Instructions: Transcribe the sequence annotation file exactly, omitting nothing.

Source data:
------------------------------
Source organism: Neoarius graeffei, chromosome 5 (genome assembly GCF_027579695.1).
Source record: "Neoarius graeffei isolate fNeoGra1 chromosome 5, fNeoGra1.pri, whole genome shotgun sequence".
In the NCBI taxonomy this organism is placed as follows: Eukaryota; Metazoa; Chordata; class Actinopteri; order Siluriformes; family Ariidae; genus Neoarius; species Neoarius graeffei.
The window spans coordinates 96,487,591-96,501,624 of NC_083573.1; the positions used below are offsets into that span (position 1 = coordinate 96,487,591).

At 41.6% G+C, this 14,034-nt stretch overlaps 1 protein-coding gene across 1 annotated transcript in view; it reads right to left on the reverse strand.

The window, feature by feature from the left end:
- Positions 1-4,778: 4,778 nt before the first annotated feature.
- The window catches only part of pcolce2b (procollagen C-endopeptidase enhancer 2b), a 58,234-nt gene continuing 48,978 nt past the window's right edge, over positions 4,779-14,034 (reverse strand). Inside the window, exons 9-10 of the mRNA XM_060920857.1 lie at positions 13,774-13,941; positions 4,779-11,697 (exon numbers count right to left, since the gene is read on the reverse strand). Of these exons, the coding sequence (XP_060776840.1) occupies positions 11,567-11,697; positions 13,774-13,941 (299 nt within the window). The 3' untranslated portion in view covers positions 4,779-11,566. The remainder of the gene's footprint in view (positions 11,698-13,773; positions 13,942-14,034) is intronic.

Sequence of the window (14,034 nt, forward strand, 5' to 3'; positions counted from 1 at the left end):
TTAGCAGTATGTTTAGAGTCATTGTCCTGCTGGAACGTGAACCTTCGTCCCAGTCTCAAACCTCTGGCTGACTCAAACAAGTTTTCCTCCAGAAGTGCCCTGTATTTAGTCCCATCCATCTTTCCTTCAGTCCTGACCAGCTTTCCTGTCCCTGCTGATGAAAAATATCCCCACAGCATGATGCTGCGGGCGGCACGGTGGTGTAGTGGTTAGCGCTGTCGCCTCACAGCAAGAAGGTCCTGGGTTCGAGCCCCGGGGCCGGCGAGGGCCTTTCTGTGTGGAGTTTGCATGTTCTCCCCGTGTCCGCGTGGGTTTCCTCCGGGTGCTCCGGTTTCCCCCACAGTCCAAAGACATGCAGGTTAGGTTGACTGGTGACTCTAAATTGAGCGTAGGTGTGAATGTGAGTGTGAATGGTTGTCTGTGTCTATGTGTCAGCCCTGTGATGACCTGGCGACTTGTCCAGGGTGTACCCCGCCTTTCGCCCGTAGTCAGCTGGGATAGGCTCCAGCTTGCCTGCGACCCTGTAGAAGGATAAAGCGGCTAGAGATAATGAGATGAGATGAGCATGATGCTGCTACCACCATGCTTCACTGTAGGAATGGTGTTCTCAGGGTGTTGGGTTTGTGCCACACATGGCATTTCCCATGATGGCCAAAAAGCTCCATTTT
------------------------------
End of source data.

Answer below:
Source organism: Neoarius graeffei, chromosome 5 (genome assembly GCF_027579695.1).
Source record: "Neoarius graeffei isolate fNeoGra1 chromosome 5, fNeoGra1.pri, whole genome shotgun sequence".
In the NCBI taxonomy this organism is placed as follows: Eukaryota; Metazoa; Chordata; class Actinopteri; order Siluriformes; family Ariidae; genus Neoarius; species Neoarius graeffei.
The window spans coordinates 96,487,591-96,501,624 of NC_083573.1; the positions used below are offsets into that span (position 1 = coordinate 96,487,591).

At 41.6% G+C, this 14,034-nt stretch overlaps 1 protein-coding gene across 1 annotated transcript in view; it reads right to left on the reverse strand.

The window, feature by feature from the left end:
- Positions 1-4,778: 4,778 nt before the first annotated feature.
- The window catches only part of pcolce2b (procollagen C-endopeptidase enhancer 2b), a 58,234-nt gene continuing 48,978 nt past the window's right edge, over positions 4,779-14,034 (reverse strand). Inside the window, exons 9-10 of the mRNA XM_060920857.1 lie at positions 13,774-13,941; positions 4,779-11,697 (exon numbers count right to left, since the gene is read on the reverse strand). Of these exons, the coding sequence (XP_060776840.1) occupies positions 11,567-11,697; positions 13,774-13,941 (299 nt within the window). The 3' untranslated portion in view covers positions 4,779-11,566. The remainder of the gene's footprint in view (positions 11,698-13,773; positions 13,942-14,034) is intronic.

Sequence of the window (14,034 nt, forward strand, 5' to 3'; positions counted from 1 at the left end):
TTAGCAGTATGTTTAGAGTCATTGTCCTGCTGGAACGTGAACCTTCGTCCCAGTCTCAAACCTCTGGCTGACTCAAACAAGTTTTCCTCCAGAAGTGCCCTGTATTTAGTCCCATCCATCTTTCCTTCAGTCCTGACCAGCTTTCCTGTCCCTGCTGATGAAAAATATCCCCACAGCATGATGCTGCGGGCGGCACGGTGGTGTAGTGGTTAGCGCTGTCGCCTCACAGCAAGAAGGTCCTGGGTTCGAGCCCCGGGGCCGGCGAGGGCCTTTCTGTGTGGAGTTTGCATGTTCTCCCCGTGTCCGCGTGGGTTTCCTCCGGGTGCTCCGGTTTCCCCCACAGTCCAAAGACATGCAGGTTAGGTTGACTGGTGACTCTAAATTGAGCGTAGGTGTGAATGTGAGTGTGAATGGTTGTCTGTGTCTATGTGTCAGCCCTGTGATGACCTGGCGACTTGTCCAGGGTGTACCCCGCCTTTCGCCCGTAGTCAGCTGGGATAGGCTCCAGCTTGCCTGCGACCCTGTAGAAGGATAAAGCGGCTAGAGATAATGAGATGAGATGAGCATGATGCTGCTACCACCATGCTTCACTGTAGGAATGGTGTTCTCAGGGTGTTGGGTTTGTGCCACACATGGCATTTCCCATGATGGCCAAAAAGCTCCATTTT